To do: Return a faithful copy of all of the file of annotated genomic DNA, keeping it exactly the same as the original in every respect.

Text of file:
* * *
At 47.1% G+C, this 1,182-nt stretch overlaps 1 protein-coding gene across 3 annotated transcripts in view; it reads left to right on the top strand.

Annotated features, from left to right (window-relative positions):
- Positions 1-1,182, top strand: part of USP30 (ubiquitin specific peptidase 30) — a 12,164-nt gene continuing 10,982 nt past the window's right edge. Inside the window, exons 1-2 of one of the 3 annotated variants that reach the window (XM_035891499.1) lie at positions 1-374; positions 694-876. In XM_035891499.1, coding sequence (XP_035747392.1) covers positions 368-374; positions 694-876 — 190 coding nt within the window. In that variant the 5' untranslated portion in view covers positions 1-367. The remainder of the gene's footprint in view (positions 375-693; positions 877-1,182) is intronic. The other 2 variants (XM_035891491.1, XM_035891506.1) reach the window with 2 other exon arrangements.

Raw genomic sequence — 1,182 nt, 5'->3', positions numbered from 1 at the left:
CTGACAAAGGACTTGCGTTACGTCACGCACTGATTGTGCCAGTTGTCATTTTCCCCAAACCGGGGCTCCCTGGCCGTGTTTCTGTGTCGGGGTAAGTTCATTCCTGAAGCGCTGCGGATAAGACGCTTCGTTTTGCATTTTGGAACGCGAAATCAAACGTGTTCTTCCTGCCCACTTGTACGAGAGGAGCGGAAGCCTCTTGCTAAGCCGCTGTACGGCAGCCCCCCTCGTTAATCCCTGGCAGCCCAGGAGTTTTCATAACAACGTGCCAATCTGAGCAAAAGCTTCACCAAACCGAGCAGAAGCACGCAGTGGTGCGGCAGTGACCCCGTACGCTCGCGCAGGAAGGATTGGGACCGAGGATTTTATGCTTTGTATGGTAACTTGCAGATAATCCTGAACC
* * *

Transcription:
At 47.1% G+C, this 1,182-nt stretch overlaps 1 protein-coding gene across 3 annotated transcripts in view; it reads left to right on the top strand.

Annotated features, from left to right (window-relative positions):
- Positions 1-1,182, top strand: part of USP30 (ubiquitin specific peptidase 30) — a 12,164-nt gene continuing 10,982 nt past the window's right edge. Inside the window, exons 1-2 of one of the 3 annotated variants that reach the window (XM_035891499.1) lie at positions 1-374; positions 694-876. In XM_035891499.1, coding sequence (XP_035747392.1) covers positions 368-374; positions 694-876 — 190 coding nt within the window. In that variant the 5' untranslated portion in view covers positions 1-367. The remainder of the gene's footprint in view (positions 375-693; positions 877-1,182) is intronic. The other 2 variants (XM_035891491.1, XM_035891506.1) reach the window with 2 other exon arrangements.

Raw genomic sequence — 1,182 nt, 5'->3', positions numbered from 1 at the left:
CTGACAAAGGACTTGCGTTACGTCACGCACTGATTGTGCCAGTTGTCATTTTCCCCAAACCGGGGCTCCCTGGCCGTGTTTCTGTGTCGGGGTAAGTTCATTCCTGAAGCGCTGCGGATAAGACGCTTCGTTTTGCATTTTGGAACGCGAAATCAAACGTGTTCTTCCTGCCCACTTGTACGAGAGGAGCGGAAGCCTCTTGCTAAGCCGCTGTACGGCAGCCCCCCTCGTTAATCCCTGGCAGCCCAGGAGTTTTCATAACAACGTGCCAATCTGAGCAAAAGCTTCACCAAACCGAGCAGAAGCACGCAGTGGTGCGGCAGTGACCCCGTACGCTCGCGCAGGAAGGATTGGGACCGAGGATTTTATGCTTTGTATGGTAACTTGCAGATAATCCTGAACC